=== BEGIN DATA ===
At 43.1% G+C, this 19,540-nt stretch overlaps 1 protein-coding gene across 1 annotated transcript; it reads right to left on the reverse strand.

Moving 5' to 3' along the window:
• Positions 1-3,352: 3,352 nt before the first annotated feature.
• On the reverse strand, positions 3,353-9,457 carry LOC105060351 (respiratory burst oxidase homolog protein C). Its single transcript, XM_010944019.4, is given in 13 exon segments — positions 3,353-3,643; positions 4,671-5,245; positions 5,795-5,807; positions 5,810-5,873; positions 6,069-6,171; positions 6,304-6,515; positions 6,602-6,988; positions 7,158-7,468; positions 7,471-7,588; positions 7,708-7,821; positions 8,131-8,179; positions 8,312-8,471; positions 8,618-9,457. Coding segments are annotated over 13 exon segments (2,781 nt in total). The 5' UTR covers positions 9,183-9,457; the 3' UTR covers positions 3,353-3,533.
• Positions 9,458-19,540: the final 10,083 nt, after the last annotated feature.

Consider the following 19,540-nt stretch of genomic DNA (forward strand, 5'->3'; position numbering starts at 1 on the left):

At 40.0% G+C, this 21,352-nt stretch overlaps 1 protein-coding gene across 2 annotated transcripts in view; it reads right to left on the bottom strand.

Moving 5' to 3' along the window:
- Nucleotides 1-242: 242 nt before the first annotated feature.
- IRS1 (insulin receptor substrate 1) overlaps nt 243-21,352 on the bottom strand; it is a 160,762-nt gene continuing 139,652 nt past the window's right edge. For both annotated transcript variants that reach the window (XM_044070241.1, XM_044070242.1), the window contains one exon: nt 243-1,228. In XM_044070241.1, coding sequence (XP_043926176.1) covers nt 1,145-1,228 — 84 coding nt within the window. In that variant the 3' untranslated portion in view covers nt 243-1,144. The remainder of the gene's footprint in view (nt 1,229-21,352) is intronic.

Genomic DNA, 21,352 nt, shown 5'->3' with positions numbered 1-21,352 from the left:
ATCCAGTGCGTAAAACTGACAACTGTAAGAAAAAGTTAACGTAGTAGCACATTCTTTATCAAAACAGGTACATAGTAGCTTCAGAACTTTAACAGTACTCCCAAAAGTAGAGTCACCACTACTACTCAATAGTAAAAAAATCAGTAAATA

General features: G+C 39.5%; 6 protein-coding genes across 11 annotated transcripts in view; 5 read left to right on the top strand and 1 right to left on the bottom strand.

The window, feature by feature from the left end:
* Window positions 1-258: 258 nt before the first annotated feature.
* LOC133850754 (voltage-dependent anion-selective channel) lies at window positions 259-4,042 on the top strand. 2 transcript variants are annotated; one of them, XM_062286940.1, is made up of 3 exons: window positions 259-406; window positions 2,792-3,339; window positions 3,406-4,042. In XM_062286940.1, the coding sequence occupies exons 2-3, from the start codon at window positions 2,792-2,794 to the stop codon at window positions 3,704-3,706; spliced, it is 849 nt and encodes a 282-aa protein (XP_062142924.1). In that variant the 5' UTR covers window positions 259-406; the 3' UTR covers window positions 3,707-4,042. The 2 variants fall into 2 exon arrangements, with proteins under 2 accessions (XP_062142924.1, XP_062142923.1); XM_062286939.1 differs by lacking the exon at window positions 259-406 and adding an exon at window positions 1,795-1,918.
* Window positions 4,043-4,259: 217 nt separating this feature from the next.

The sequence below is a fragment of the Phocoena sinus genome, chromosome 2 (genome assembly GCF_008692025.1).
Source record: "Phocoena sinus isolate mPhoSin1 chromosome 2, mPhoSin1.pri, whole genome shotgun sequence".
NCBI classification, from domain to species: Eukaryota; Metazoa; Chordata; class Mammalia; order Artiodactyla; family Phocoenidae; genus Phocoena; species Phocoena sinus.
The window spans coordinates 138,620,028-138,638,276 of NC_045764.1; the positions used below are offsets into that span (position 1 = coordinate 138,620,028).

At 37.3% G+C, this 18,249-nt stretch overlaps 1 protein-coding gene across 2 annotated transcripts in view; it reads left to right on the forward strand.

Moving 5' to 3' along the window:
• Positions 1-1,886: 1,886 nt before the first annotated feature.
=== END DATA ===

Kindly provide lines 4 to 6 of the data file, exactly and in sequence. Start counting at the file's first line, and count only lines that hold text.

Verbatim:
• On the reverse strand, positions 3,353-9,457 carry LOC105060351 (respiratory burst oxidase homolog protein C). Its single transcript, XM_010944019.4, is given in 13 exon segments — positions 3,353-3,643; positions 4,671-5,245; positions 5,795-5,807; positions 5,810-5,873; positions 6,069-6,171; positions 6,304-6,515; positions 6,602-6,988; positions 7,158-7,468; positions 7,471-7,588; positions 7,708-7,821; positions 8,131-8,179; positions 8,312-8,471; positions 8,618-9,457. Coding segments are annotated over 13 exon segments (2,781 nt in total). The 5' UTR covers positions 9,183-9,457; the 3' UTR covers positions 3,353-3,533.
• Positions 9,458-19,540: the final 10,083 nt, after the last annotated feature.

Consider the following 19,540-nt stretch of genomic DNA (forward strand, 5'->3'; position numbering starts at 1 on the left):